My favorite new word was coined by J.R.R. Tolkien.
The prefix “eu-” has Greek origins and means “good” (e.g., “euphemism”—good saying). Think of the Greek term for gospel (“good news”): euangelion.
For Tolkien, a “eucatastrophe” is a sudden event of catastrophically good proportions. Here is how he defines it:
“It is a sudden and miraculous grace: never to be counted on to recur. . . . It denies (in the face of much evidence, if you will) universal final defeat and in so far is evangelium, giving a fleeting glimpse of Joy, Joy beyond the walls of the world, poignant as grief” (From his essay “On Fairy-Stories” in The Monsters and the Critics and Other Essays, p. 153).
Besides the climactic scenes in the cinematic renditions of The Hobbit and The Lord of the Rings trilogy, one of the most poignant portrayals of eucatastrophe on the big screen is that moment in Toy Story 3 when Buzz, Woody, and the gang are plummeting into the junkyard’s menacing furnace. There is absolutely no way out. There is no escape whatsoever. In an expression communicating a sorrowful resolve to face inevitable death, Buzz takes Jessie (the cowgirl) by the hand. The metallic clanking of the music pounds incessantly like a death knell. Though trained on happy endings in Disney films, we the audience await for a breakthrough. But the clanking persists, the incinerator growls, and the scene stretches out for so long that we ourselves share Buzz’s resolve: this is the end of these characters we’ve come to love. All is lost.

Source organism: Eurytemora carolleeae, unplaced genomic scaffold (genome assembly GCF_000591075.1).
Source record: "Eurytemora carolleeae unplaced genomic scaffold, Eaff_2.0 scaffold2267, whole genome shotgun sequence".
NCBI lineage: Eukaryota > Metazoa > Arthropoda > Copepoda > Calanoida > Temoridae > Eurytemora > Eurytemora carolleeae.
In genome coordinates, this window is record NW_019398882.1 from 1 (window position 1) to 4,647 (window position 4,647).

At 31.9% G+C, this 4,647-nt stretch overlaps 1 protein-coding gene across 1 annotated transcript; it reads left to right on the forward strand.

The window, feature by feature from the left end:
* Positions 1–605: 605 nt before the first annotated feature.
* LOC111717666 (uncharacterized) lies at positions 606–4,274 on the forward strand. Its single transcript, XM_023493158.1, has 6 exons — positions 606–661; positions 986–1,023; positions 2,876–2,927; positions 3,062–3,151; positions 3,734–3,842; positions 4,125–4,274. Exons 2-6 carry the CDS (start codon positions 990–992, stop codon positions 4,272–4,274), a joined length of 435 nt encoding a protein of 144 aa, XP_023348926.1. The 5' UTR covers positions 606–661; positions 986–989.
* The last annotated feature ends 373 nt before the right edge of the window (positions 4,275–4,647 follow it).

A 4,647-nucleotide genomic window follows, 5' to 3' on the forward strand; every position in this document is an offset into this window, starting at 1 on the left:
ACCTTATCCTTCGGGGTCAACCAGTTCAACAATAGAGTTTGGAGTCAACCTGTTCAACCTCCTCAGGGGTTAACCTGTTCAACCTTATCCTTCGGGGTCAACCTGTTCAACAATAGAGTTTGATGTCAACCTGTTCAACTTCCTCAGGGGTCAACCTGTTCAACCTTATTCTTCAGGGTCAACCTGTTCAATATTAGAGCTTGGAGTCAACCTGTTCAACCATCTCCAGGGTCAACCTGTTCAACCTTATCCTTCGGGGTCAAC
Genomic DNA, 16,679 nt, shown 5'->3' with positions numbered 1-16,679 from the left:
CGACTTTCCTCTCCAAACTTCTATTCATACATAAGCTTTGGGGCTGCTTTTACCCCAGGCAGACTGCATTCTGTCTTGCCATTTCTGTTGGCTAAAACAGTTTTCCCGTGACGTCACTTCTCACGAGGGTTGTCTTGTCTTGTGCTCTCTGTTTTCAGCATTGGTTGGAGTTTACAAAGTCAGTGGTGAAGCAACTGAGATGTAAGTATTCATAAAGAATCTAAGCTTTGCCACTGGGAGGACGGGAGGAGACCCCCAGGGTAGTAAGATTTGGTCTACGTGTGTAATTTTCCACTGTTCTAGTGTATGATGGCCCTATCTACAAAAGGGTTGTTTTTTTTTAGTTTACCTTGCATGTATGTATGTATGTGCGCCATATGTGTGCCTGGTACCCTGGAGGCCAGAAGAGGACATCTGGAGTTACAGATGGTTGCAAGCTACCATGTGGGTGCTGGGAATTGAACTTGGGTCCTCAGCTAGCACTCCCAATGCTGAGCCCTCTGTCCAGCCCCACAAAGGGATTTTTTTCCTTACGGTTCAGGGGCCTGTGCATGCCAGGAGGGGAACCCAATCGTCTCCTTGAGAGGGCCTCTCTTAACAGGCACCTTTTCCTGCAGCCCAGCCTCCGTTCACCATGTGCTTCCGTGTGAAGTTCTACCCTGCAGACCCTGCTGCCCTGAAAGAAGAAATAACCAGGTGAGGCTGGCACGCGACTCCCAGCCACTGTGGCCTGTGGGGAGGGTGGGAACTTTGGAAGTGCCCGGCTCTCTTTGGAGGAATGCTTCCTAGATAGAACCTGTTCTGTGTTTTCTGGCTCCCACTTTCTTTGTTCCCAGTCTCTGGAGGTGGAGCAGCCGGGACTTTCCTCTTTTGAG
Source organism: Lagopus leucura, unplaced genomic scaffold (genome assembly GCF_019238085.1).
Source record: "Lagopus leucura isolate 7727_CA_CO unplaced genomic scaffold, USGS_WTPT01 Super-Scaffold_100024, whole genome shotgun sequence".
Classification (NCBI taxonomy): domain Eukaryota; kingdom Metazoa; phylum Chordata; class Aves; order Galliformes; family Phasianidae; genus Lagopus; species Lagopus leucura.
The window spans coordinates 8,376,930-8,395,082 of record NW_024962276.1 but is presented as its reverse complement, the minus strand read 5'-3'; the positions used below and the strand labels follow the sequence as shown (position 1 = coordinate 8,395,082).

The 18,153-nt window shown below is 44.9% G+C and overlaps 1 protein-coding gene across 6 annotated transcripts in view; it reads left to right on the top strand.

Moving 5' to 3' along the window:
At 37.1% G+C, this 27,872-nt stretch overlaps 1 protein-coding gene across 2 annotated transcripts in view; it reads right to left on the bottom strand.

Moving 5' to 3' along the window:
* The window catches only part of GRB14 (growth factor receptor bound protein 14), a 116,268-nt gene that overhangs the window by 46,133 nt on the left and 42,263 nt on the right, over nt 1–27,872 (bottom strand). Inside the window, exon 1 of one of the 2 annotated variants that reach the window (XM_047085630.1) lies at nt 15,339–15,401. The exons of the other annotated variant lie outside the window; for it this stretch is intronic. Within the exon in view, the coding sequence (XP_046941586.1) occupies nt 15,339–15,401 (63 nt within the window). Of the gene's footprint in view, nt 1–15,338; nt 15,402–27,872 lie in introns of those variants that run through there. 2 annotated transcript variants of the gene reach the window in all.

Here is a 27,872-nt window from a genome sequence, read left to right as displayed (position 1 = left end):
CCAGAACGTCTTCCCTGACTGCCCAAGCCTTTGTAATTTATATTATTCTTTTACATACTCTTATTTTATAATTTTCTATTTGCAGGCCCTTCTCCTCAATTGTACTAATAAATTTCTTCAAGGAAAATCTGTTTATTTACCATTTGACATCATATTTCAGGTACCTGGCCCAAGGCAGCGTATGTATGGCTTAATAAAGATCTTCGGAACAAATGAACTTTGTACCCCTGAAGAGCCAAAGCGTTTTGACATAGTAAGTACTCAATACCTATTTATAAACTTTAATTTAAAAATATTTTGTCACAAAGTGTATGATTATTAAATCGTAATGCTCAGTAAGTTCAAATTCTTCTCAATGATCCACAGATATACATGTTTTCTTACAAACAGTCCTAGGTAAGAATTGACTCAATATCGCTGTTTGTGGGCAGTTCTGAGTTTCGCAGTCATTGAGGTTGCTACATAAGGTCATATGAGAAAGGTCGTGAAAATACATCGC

Rescue. Salvation. “The Claw!”
This must have been something akin to how the Israelites felt that day on the shore of the sea as the sound of the surf was gradually overpowered by the thundering of Pharaoh’s chariots and the stomping of his massive army. Children cry out, parents clutch their babies, 600,000 hearts racing in panic. They are trapped between a sea of spears and a sea of waves. There is absolutely no way out. There is no escape whatsoever. All is lost.
The sea ripped open in a scene beyond imagination.
And here is something else beyond imagination: God became flesh. He walked among us.
But then he died. The tomb was sealed. The Saviour needed saving and no one came to save. The sea did not part. No hand rescued from above.
Yet you know the rest of the story. BOOM: the locked up grave had its stone door blown off.
Tolkien understood this as the ultimate Eucatastophe. Jesus came in the flesh. But when crucified, he rose again.